The final Code Acts in Education seminar takes place on 1st October 2015 at the University of Bristol. Registration is open for the event; it is free, and funding is available to help support travel, but places are limited. To mark the event, we have produced a free, open access e-book of papers from the project. Entitled Coding/Learning: software and digital data in education, the e-book can be downloaded here.
The seminar series was designed to address two particular matters of concern: first, the extent to which learning processes, practices and spaces are increasingly mediated and shaped through code, and second, the emergence of a movement based on the idea of learning to code as a form of active participation in a heavily software-saturated world. In terms of the former, our concern was whether code acts as a kind of pedagogy that is immanent and everywhere in daily life, running as a substratum of experience with the power to variously instruct, seduce, educate, liberate, discipline and govern people in their everyday lives and educational experiences. The seminars thus sought to answer previously unanswered questions about how code acts as a sociotechnical agent in education, focusing on how the interactions between code and education might impact on knowledge practices, pedagogic techniques, learner agency, identity formation and other aspects of learning through code.
In relation to the second main concern with ‘learning to code,’ the seminars have focused on such things as after-school coding clubs for children, community-based programming, and the reintroduction of programming and computer science in schools. ‘Learning to code’ has become a popular discourse in the educational technology field, as well as in educational policy and in the commercial agendas of major computing corporations. But we wanted to ask what is really involved in learning to code, and inquire into its political implications. Writing computer code is not just a technical act but a political act; it permits the programmer to construct particular models of the external world that might work through persuasion, seduction, coercion or education to change the way people think.
In addressing these issues, the Coding/Learning e-book consists of a selection of short papers produced by the organizers of the seminar series and some of the invited participants in each of the events. They address questions of how code can be conceptualized; of how software is intervening in the production of educational data; and of how coded things such as data systems are exerting consequential effects on professional learning practices, forms of knowing, teaching, and educational policymaking.
Together, the papers point toward the significance of code as an object of inquiry for educational research. While code has become a recent object of inquiry for geographers, sociologists, new media theorists and philosophers (sometimes clustered under the interdisciplinary umbrella term ‘software studies’), previously there has been no concerted effort to understand how code acts educationally, pedagogically, or instructionally, to shape how we acquire knowledge, skills and forms of conduct. What educational understandings can help us to interpret the work that code does in the world? In order to address the gap between research on software and research in education, each seminar was designed to include an interdisciplinary cross-section of speakers and participants from social science and humanities disciplines, educators, and organizations that act as intermediaries with wider publics and research users.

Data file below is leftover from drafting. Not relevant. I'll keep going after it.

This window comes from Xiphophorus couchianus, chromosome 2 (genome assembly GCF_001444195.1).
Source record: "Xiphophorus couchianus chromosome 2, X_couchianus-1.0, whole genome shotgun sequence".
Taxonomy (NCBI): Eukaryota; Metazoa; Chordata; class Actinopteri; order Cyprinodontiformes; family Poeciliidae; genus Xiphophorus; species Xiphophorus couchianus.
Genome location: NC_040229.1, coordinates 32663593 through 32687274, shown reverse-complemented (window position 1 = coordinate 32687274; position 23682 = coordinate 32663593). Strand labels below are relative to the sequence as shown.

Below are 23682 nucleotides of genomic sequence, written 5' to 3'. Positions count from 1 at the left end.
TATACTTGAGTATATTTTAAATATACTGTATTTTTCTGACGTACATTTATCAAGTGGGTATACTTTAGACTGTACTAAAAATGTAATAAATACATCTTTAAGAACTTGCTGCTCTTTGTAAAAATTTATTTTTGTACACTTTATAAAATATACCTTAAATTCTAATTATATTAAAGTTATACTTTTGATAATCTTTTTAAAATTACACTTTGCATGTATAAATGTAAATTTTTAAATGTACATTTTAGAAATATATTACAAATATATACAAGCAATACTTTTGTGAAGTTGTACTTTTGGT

The report is divided into three main sections. In the first section, the papers attend to the conceptualization of code, infrastructures, algorithms and the digital materialities they generate. Together, the papers make it clear that code should not be understood simply as ‘lines of code’, but as a complex social and technical amalgam of practices, systems of thinking, materials and their attendant ‘codes of conduct’. The second section focuses on emerging ‘big data’ technologies in education. The papers collectively address such questions as: What software facilitates the collection, analysis, visualization and communication of educational data? What is the ‘social life’ of educational data, and what sociotechnical practices are enacted as it moves between different statistical packages, analytics software, and modes of graphical display? How does the translation of data shape perceptions about educational institutions, practices, and people, and with what effects? The third section then attends to issues around the coded practices of education: professional learning, the distribution of social scientific research methods to software, the interweaving of the human teacher with algorithmic ‘teacherbots’, and the contemporary move to encourage new kinds of literacies and coding practices to enable people to learn about and make sense of the coded environment.
The papers thus trace many of the debates generated in the seminars in what has been a richly collaborative, interdisciplinary and dialogic project. They have helped set the agenda for future research that explores how code acts in education; how it augments and influences educational institutions, processes, spaces, and practices; how it shapes the ways we encounter information and gain knowledge in everyday life; how it interacts with professional and work-based learning; and how it intervenes in the methods and analyses of educational research itself. The seminar series has acted as the launchpad for research, and the Code Acts in Education project will continue in the form of new projects and publications. We hope that Coding/Learning acts a staging post towards new research, and to help shape practices that are critically attentive to the work of code, software, algorithms and digital data in education.